The United States says it will sanction any International Criminal Court (ICC) official involved in investigating alleged war crimes committed by Americans.
It's the latest escalation in the continuing saga which began in early March of this year, when The Hague-based ICC first announced it will move forward with its official probe into alleged US war crimes in Afghanistan during the eighteen-year long war. The ICC had said it would look into allegations against all parties in the conflict, including the Taliban and Afghan military. Secretary of State Mike Pompeo had at the time blasted the initiative as "reckless" and dismissed it as "renegade" actions on the part of the international court, vowing that repercussions would follow.
Washington has now hit back in dramatic fashion. On Thursday, White House Press Secretary Kayleigh McEnany announced President Trump "has authorized economic sanctions against International Criminal Court officials directly engaged with any effort to investigate or prosecute United States personnel without the consent of the United States."
"The President has also authorized the expansion of visa restrictions against International Criminal Court officials and their family members," the statement added.
The ICC investigation marks the first time the body had ever opened a formal investigation focused on American forces.
ICC cheif prosecutor Fatou Bensouda previously described a full investigation springing from evidence allegedly showing Americans had "committed acts of torture, cruel treatment, outrages upon personal dignity, rape and sexual violence" in Afghanistan during the early years of the occupation.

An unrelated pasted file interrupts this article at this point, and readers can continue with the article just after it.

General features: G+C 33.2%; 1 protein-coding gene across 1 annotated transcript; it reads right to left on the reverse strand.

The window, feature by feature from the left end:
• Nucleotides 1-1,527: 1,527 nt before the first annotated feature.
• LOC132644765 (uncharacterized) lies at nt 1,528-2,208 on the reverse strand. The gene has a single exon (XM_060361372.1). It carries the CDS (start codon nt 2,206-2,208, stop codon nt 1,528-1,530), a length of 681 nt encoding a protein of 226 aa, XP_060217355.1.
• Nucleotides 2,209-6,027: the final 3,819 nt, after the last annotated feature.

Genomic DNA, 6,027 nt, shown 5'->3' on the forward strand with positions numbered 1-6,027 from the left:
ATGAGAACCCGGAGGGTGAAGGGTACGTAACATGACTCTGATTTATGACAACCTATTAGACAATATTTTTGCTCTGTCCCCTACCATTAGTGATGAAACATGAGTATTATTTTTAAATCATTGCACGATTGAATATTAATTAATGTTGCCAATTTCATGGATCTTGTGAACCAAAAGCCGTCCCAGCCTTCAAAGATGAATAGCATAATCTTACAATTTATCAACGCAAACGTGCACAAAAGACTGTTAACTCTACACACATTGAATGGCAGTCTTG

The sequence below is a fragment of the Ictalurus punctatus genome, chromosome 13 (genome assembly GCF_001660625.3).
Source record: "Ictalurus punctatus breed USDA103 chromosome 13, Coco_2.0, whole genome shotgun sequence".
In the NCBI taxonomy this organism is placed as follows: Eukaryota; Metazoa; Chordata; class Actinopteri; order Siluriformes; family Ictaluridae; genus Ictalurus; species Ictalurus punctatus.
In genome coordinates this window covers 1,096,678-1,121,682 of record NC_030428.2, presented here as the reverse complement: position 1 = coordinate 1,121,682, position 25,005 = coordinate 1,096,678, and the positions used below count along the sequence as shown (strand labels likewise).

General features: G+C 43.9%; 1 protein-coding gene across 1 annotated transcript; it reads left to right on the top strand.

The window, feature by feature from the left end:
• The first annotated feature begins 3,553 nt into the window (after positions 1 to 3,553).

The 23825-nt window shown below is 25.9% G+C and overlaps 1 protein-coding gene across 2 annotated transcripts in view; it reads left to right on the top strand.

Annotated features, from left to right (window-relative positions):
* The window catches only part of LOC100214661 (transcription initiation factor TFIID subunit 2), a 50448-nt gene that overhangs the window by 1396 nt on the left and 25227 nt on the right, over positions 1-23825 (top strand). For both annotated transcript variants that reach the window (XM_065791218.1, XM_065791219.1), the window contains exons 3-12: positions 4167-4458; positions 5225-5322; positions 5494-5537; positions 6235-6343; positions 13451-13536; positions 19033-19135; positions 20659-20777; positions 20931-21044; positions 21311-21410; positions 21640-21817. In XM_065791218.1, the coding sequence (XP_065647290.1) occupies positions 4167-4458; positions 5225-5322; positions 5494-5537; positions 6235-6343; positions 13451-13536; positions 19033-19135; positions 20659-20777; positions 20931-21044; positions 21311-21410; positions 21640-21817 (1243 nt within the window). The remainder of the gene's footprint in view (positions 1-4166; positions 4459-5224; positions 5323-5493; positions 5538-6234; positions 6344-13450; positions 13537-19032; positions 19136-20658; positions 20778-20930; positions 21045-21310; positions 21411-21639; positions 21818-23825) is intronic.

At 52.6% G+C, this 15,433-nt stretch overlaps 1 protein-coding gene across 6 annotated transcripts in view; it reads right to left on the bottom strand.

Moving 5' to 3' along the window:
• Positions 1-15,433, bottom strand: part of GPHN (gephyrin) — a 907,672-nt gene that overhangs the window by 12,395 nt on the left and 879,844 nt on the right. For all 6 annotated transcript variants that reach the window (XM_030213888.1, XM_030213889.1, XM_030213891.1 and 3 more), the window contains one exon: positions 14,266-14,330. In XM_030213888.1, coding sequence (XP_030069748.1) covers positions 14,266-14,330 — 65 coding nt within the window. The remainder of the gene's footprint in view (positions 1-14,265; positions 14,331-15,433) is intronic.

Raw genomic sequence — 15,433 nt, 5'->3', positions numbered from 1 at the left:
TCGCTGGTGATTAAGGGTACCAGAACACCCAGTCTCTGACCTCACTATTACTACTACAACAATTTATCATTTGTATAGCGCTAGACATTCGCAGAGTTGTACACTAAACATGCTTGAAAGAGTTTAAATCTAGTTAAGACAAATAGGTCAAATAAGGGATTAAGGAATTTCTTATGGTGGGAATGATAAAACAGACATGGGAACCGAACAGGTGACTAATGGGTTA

And as Newsweek describes, Pompeo has again reiterated the US position of seeing the ICC as ultimately a "kangaroo court":
The United States signed the Rome Statute in 2000 but never ratified it and still does not consider itself a party to the ICC. Senior Trump administration officials such as Secretary of State Mike Pompeo have deeply criticized the judicial body, which he referred to as a "kangaroo court" during a press conference Thursday.
"We cannot allow ICC officials and their families to shop, travel and otherwise enjoy American freedoms while these same officials seek to prosecute the defender of those very freedoms," Pompeo said. "Never forget the American commitment to real justice and accountability."
Trump's newly released executive order reads as follows:
These actions on the part of the ICC, in turn, threaten to infringe upon the sovereignty of the United States and impede the critical national security and foreign policy work of United States Government and allied officials, and thereby threaten the national security and foreign policy of the United States.
The United States is not a party to the Rome Statute, has never accepted ICC jurisdiction over its personnel, and has consistently rejected ICC assertions of jurisdiction over United States personnel.
Of course, the US has backed ICC convictions when it comes to trying and convicting tin-pot banana republic dictators and warlords, or Serbian war criminals. The Hague has recently come under scrutiny for seeming to only bringing war criminals in the third world, such as in Africa, to justice.
However, it just so happens that Western leaders, troops, and officials always seem to conveniently "evade" justice - even for things like the Iraq War, where torture by allied forces of local Iraqis was later shown to be rampant.